A man (Shatner) going through a mid-life crisis, starts patronizing prostitutes. Eventually, he meets a very expensive one (Shepherd) and he thinks he has it all. That is until her pimp starts hounding him.
William A. Graham
Three days into his Miami honeymoon, New York Jewish Lenny meets tall, blonde Kelly. This confirms him in his opinion that he has made a serious mistake and he decides he wants Kelly ... See full summary »
Inspired by the 1948 movie Naked City, follows two cops working the streets on the down low. Their latest assignment is a case of a serial killer who became active around Christmas. However, an ambitious reporter gets in their way.
Courtney B. Vance,
Handsome Korean war veteran Jerry Shand gets a particularly enthusiastic welcome in his country home town because of a picture in Life magazine of him as Marilyn Monroe's driver during her ... See full summary »
In this version of Henry James' novella "Daisy Miller", a young, bright and bubbly 19th Century American girl on her Grand Tour of Europe meets a fellow American, Frederick Winterbourne. Winterbourne is shocked by Daisy's modern behavior toward life, and spends his time with her trying to figure out if she's having innocent fun or on the path to becoming a fallen woman. Along the way, Winterbourne's judgment is helped and hindered by the other people in Daisy's life. Is Daisy really naive or naughty? Written by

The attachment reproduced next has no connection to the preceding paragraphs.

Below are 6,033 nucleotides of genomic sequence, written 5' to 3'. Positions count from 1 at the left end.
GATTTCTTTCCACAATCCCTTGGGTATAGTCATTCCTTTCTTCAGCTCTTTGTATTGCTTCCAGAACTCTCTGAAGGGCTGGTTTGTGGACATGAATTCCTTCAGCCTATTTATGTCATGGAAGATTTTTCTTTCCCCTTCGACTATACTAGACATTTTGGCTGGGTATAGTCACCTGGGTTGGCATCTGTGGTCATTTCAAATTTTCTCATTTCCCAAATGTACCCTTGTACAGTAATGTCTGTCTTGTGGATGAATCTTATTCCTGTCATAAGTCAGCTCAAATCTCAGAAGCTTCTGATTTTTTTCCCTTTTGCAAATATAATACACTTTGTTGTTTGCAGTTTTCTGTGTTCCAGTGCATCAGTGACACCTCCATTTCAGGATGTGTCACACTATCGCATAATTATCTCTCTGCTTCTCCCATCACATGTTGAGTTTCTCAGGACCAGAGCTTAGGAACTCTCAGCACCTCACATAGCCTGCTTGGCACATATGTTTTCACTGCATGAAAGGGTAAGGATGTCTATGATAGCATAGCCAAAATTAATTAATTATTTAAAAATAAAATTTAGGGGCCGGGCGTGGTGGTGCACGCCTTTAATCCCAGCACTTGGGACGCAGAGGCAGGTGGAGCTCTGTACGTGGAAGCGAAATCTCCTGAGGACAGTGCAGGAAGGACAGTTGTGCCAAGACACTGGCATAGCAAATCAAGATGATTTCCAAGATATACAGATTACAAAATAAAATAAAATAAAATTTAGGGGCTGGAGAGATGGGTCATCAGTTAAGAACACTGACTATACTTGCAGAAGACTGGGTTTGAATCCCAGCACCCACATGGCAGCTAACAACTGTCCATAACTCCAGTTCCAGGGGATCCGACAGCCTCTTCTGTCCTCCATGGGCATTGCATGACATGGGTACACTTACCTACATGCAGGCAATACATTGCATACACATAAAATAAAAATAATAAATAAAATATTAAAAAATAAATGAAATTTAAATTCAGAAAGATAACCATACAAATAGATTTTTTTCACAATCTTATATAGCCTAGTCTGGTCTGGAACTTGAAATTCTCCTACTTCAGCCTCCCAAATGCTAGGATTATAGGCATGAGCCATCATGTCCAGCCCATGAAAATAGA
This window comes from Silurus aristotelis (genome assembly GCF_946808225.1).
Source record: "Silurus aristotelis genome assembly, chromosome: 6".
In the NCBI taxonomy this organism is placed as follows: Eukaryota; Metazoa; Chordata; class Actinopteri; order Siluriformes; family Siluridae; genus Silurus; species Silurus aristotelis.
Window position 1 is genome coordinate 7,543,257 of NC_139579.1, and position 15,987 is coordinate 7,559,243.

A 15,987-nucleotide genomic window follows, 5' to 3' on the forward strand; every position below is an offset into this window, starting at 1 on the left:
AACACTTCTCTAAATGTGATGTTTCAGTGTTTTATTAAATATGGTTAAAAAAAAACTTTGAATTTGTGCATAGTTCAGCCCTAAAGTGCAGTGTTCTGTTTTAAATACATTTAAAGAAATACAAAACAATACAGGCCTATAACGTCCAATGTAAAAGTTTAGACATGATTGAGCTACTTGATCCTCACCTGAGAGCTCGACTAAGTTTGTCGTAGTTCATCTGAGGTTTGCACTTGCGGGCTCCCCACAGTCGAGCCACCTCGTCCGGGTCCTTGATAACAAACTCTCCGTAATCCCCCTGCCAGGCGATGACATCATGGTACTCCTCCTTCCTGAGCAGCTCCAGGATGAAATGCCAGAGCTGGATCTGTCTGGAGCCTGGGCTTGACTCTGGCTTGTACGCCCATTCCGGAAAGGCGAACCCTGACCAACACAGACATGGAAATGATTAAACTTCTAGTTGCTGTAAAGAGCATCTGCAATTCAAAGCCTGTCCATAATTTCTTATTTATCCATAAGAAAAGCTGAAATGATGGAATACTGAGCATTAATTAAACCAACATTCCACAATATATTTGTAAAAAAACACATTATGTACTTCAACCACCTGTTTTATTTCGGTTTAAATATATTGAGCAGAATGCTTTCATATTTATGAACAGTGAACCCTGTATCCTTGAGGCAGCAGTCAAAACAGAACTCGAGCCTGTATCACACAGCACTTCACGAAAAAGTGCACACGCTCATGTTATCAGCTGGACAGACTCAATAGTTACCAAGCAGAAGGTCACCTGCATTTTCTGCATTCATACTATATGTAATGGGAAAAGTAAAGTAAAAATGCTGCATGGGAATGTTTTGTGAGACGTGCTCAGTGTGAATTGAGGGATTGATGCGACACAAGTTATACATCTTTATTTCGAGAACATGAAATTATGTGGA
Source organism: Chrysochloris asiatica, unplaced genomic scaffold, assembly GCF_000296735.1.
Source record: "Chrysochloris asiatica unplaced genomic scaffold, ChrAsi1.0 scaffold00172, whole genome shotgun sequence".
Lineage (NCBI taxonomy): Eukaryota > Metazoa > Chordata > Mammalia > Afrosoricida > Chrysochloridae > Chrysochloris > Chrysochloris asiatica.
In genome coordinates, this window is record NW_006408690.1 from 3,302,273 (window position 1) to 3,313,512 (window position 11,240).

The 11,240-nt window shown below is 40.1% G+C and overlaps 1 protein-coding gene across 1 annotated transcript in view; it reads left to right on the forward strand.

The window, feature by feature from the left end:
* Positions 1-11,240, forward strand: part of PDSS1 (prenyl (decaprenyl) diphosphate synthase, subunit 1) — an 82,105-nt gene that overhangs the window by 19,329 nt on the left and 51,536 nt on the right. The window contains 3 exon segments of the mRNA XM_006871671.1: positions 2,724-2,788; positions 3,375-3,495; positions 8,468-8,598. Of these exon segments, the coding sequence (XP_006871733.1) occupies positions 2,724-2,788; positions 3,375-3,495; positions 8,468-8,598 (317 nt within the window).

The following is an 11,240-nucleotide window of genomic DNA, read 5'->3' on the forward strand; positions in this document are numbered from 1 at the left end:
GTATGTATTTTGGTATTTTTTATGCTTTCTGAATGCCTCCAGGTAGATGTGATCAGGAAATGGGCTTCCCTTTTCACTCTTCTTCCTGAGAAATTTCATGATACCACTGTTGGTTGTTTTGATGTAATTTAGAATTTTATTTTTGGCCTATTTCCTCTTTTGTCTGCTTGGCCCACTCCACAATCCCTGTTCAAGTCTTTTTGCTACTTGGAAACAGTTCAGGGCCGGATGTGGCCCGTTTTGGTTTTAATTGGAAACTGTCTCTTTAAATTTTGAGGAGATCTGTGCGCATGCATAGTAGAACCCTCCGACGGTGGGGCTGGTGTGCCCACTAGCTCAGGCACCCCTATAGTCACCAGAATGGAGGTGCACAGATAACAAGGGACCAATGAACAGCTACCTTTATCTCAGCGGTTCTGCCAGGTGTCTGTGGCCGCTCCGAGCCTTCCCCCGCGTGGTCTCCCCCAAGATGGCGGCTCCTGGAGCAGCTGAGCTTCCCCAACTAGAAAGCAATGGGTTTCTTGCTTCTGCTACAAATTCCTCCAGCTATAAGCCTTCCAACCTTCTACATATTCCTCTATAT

Rebecca J. Burke
Ms. Shepherd's fluttery, busy, yet essentially one-note performance undermines an effortful, well-pedigreed adaptation of a seemingly unfilmable work. The screenplay is nimble and witty, the photography lush, the locations dazzling, the supporting cast well-chosen -- how can anyone not respond to Mildred Natwick in anything? But it's all up to the star, and here, she's not up to it. Admittedly, Daisy is a shallow character, but a more thoughtful actress would give her more dimension (today, maybe, Gwyneth Paltrow could do it).
It's irresistible to consider the parallels between real life and reel life: The young Bogdonavich dotes on his leading lady as blindly as Barry Brown's character dotes on Daisy. But the poignancy is tempered somewhat when you consider that this nattering, uninteresting young lady would be absolute hell to live with.
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